Our family’s always had dogs, why is this one so difficult?

Why is my puppy so difficult.? www.brilliantfamilydog.com/blog/our-familys-always-had-dogs-why-is-this-one-so-difficult

“Archie just goes mad,” said Anne.

“He’s so full of energy he doesn’t know what to do with himself. He’s always stealing things, getting on the chairs, he knows just how to wind me up  …

And then, when we go out, he’s not at all friendly with other dogs. Some children were rushing past on their scooters the other day - I thought he was going to grab them!

We’ve always had dogs - but I’ve never had one like this before! 

What’s wrong with him?”


This is a shame. Anne was very pleasant, well-meaning, and obviously devoted to the naughty Archie. When I visited her I saw the life that Archie lived and found the root of the problem fairly quickly.

Anne was indeed experienced with dogs. For forty years there had always been a family dog. 

Now she had the dog … but no family!

Her previous dogs had been brought up in the rough and tumble of family life. From morning till night (and sometimes during the night) there had always been activity. The electric energy children bring to a home was ever-present.

There would be visiting children, bikes to chase after, tears and jam to be licked off cheeks, shrieking, dropped food to be cleaned up, toys, gadgets, running and racing, tree houses to climb up into, a sick child to cuddle up with …

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Housekeeping in a busy family was basic maintenance, not perfection.

And then there were the school runs, walks to the shops, family holidays on the beach.

Archie’s predecessors had had a very different upbringing!

And Archie had missed out on all of this. 

 

What Archie had missed


• He hadn’t learned to cope with children (Anne never walked to the shops these days and there were as yet no visiting grandchildren.)

• He did not encounter many dogs in the rural area Anne had retired to 

• The house was painfully quiet - and spotless. Anne was very, very houseproud. 

• He’d never been to puppy class (“The other dogs had never needed it,” said Anne, “so I didn’t bother.”)

• He didn’t know how to use up his energy in the day 

• He had plenty of long country walks which made him stronger, but his mind was never tired

• This was all exacerbated by the fact that Archie was a high-energy dog, bred to work till he dropped


So while Anne thought she was rearing her young dog the same way as her previous family dogs, in fact she was missing a huge chunk of his essential upbringing!

"I'm bored! If something doesn't happen soon, I'll have to make it happen!"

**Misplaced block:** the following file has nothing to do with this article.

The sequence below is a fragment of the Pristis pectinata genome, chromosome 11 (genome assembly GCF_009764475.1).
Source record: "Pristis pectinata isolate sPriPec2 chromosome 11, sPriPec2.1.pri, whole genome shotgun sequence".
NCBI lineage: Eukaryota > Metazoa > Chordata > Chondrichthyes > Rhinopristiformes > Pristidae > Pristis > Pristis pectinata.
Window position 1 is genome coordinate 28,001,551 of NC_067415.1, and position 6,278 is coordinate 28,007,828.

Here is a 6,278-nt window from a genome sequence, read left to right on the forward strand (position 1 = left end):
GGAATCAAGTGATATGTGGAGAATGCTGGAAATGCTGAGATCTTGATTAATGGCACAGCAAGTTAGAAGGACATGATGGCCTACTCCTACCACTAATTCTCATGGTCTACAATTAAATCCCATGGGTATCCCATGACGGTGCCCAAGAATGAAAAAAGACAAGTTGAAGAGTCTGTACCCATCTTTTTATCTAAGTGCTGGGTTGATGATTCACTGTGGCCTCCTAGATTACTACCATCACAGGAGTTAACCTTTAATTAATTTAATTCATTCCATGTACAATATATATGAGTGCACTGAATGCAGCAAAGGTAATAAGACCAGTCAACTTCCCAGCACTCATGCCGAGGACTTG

"I'm bored! If something doesn't happen soon, I'll have to make it happen!"

In this case we started a program of belated socialisation and habituation, Archie came to class and was very quick to learn the games and tricks I teach there, and Anne learnt that mental stimulation is infinitely more tiring than physical exercise!

You cannot “socialise” an older dog. This is something that can only happen in the dog’s brain up to the age of 15-16 weeks. What you can do is get him out and about, having new experiences, and enjoying them! If he’s not enjoying - for instance another dog walking towards him - then about turn and withdraw to a safe distance where he can observe the dog passing while you pop treats into his mouth. The distance will vary, but could be at least 50 yards. 

Anne didn’t need to take Archie on ever longer walks, building his stamina so that his energy was boosted - just spend a few minutes here and there during the day when she could play some of the games and tricks he’d learnt in class, and mind games to satisfy his busy brain. Here's a great book to get you started.

As a working dog, Archie quickly took to the games which involved his amazing powers of scent. Hide and Seek, in the house and the garden, became very popular! We even taught Archie some useful tricks: fetching Anne’s indoor shoes when they arrived back from a walk was very popular all round. It gave Archie a job to do straight away, and Anne was able to dry his feet when he brought her shoes, before he’d started running all over the house. 

Family Dog but no family?

Girl plays with her German Shepherd pup | www.brilliantfamilydog.com/blog/our-familys-always-had-dogs-why-is-this-one-so-difficult

So if you're like Anne - you want to get another family dog but don’t have the family at home any more, here are a few things to consider:

• Early socialisation to everything in our world is vital. This includes towns, shops, countryside, schools, fairs, horses, bikes, trains, dogs, children, etc. “Early” means from the day after your puppy arrives, at 8 weeks.

• A first-rate force-free Puppy Class will give you lots of tools and experience

• Mental stimulation is more tiring and satisfying than physical exercise alone. This was a big surprise to Anne!

• Playing with your dog is much more fun than telling him off

• Care less about the spotlessness of your home - you have a dog!

• Choose a breed that was not designed to run over moor and mountain for eight hours a day

• Worry less about what your dog is doing, and more about what you are doing


Most of all, enjoy your puppy!

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All text and images © Copyright 2017 Beverley Courtney